Those who argue that Israel is a democracy point to the fact that following the 1948 ethnic cleansing, the Palestinian minority that remained inside the new Israeli state was granted citizenship.
However, not only does this minority suffer discrimination in employment, education and housing, racist Israeli law allows for Palestinian-owned land to be confiscated "for the public good" and given to the Jewish National Fund or other bodies for the exclusive use of Jewish people.
Such confiscations occur regularly in Galilee, where Palestinian farmland is taken to build suburbs for new Jewish immigrants. Palestinians comprise 72% of the rural population in Galilee, but own only 16% of the land.
Mass eviction of Palestinian public housing tenants in Israel is used to "Judaise" Israeli cities with a large Palestinian minority. Pogroms instigated by religious extremists from the West Bank settlements have become another tactic to achieve this end, for example the Yom Kippur pogrom in Acre in October 2008.
While the Palestinian citizens of Israel do have the right to vote and stand for office, the fact that the electoral commission banned two Arab parties from contesting the elections (following mass protests by Palestinian citizens of Israel in solidarity with Gaza), while subsequently overturned by the Supreme Court, demonstrates the tenuous nature of this right.
Attacks on Palestinian citizens of Israel featured strongly in Lieberman's racist election campaign, which included the proposal that Palestinian candidates must swear a loyalty oath to Israel that explicitly accepts the Jewish nature of the state.
This proposed policy reflects the assumptions, promoted by the US and other Western countries, of the "peace processes" that have been occurring since the 1993 Oslo Agreement.
Acceptance of the eternal right of Israel to exist as a Jewish supremacist state, and denial of the Palestinian right to resist occupation (a right recognised under international law), are prerequisites for Palestinian negotiators to be allowed at the table.
In other words, to be suitable "partners for peace" Palestinians have to be willing to negotiate their nation out of existence.
This is what is at the core of the divide in Palestinian politics. It is not, as the Western media claims, a divide between Islamists and secularists.
While Hamas is an Islamic party, it leads a united front that includes secular nationalists and Marxists. The victory of the Hamas-led alliance in the 2006 Palestinian elections in the West Bank and Gaza reflected that the rival Fatah party's 13 years of participation in negotiations had failed to advance the Palestinian struggle for liberation.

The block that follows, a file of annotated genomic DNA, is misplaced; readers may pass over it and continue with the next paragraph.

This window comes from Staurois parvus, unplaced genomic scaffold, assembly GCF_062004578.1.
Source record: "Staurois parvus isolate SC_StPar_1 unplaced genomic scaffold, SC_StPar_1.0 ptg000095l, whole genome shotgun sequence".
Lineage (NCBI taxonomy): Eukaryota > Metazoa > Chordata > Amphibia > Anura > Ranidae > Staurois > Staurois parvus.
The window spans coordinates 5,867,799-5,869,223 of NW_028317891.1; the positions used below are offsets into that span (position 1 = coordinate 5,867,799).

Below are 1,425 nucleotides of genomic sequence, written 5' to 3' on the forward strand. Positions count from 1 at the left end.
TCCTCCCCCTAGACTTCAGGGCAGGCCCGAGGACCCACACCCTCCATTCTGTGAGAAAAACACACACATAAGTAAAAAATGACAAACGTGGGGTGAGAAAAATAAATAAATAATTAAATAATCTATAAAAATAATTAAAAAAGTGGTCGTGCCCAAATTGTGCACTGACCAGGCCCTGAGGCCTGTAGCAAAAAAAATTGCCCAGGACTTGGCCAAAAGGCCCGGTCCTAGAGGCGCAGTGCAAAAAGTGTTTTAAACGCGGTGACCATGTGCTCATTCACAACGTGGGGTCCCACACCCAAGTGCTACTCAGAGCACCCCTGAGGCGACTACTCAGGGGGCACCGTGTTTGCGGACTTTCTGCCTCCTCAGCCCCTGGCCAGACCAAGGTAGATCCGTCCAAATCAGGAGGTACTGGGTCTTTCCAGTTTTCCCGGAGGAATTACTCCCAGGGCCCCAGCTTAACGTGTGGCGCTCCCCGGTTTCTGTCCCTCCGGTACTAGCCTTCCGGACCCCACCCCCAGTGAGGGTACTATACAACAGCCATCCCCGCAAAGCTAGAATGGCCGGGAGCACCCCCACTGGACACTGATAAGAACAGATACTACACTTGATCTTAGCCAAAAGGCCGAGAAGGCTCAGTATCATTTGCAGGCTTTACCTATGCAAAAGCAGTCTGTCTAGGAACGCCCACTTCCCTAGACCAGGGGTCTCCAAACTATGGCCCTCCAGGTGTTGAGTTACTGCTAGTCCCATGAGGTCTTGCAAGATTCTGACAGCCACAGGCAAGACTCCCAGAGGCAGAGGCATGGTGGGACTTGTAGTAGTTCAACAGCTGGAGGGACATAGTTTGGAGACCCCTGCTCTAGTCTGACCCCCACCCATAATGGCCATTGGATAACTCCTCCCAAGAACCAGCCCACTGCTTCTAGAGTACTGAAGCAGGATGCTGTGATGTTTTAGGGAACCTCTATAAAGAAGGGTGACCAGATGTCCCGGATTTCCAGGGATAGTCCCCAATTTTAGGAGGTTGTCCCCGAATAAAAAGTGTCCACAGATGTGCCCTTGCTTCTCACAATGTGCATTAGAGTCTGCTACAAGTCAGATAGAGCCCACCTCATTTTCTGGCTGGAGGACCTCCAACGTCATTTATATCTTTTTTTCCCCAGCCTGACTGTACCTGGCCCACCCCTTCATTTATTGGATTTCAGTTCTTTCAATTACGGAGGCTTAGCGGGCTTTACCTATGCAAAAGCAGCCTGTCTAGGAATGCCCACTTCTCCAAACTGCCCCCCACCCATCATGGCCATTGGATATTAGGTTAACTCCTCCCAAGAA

While the undisguised racism of Israel's leaders is unlikely to lessen Western support for Israel — which includes US$4 billion a year in US military aid — the West placed immediate economic sanctions on the occupied Palestinians following the 2006 elections.
This was not because Hamas was opposed to peace. In fact, the Hamas-led coalition was willing to offer a long-term truce if Israel withdrew to behind its pre-1967 borders, despite this being the de facto surrender of 78% of historic Palestine.
The Western blockade was in response to Hamas's refusal to collaborate in the destruction of the Palestinian people.
A US-orchestrated June 2007 coup attempted to overthrow the Hamas-led coalition in favour of the collaborationist West Bank-based Fatah Palestinian Authority President Mahmoud Abbas. This coup succeeded in the West Bank but failed in Gaza.
Western media routinely refers to these events as "Hamas violently seizing control of Gaza", ignoring the 2006 elections. Israel has placed Gaza under a starvation siege ever since.
While Western politicians justify Israel's periodic massacres in Gaza as a response to Hamas intransigence, in the West Bank land confiscations, the Apartheid Wall, checkpoints, closures, settlement-building, Jewish extremist violence, army violence, assassinations and kidnappings continue.
This is despite Abbas meeting all the requirements of a "partner for peace".
Indeed, such is his willingness to appease Israel that his security forces brutally repressed solidarity protests by West Bank Palestinians during Israel's recent assault on Gaza.
Israel is able to continue as an apartheid state that routinely commits gross crimes against humanity due to the support of Western governments. This is due to Israel's role as beach-head in the region for Western imperialism.
However, the horrific war that began on December 27 led to unprecedented global protests of millions, not just in the Arab world, but in cities in all parts of the world. The recent refusal by South African maritime workers to unload ships carrying Israeli goods is an example of a growing movement to delegitimise support for Israel.
Western support for apartheid South Africa was delegitimised by a global movement. This movement argued that a "whites only" democracy is not democratic at all, and the same arguments apply to "Jewish democracy". Democracy, to be democratic, must be for all.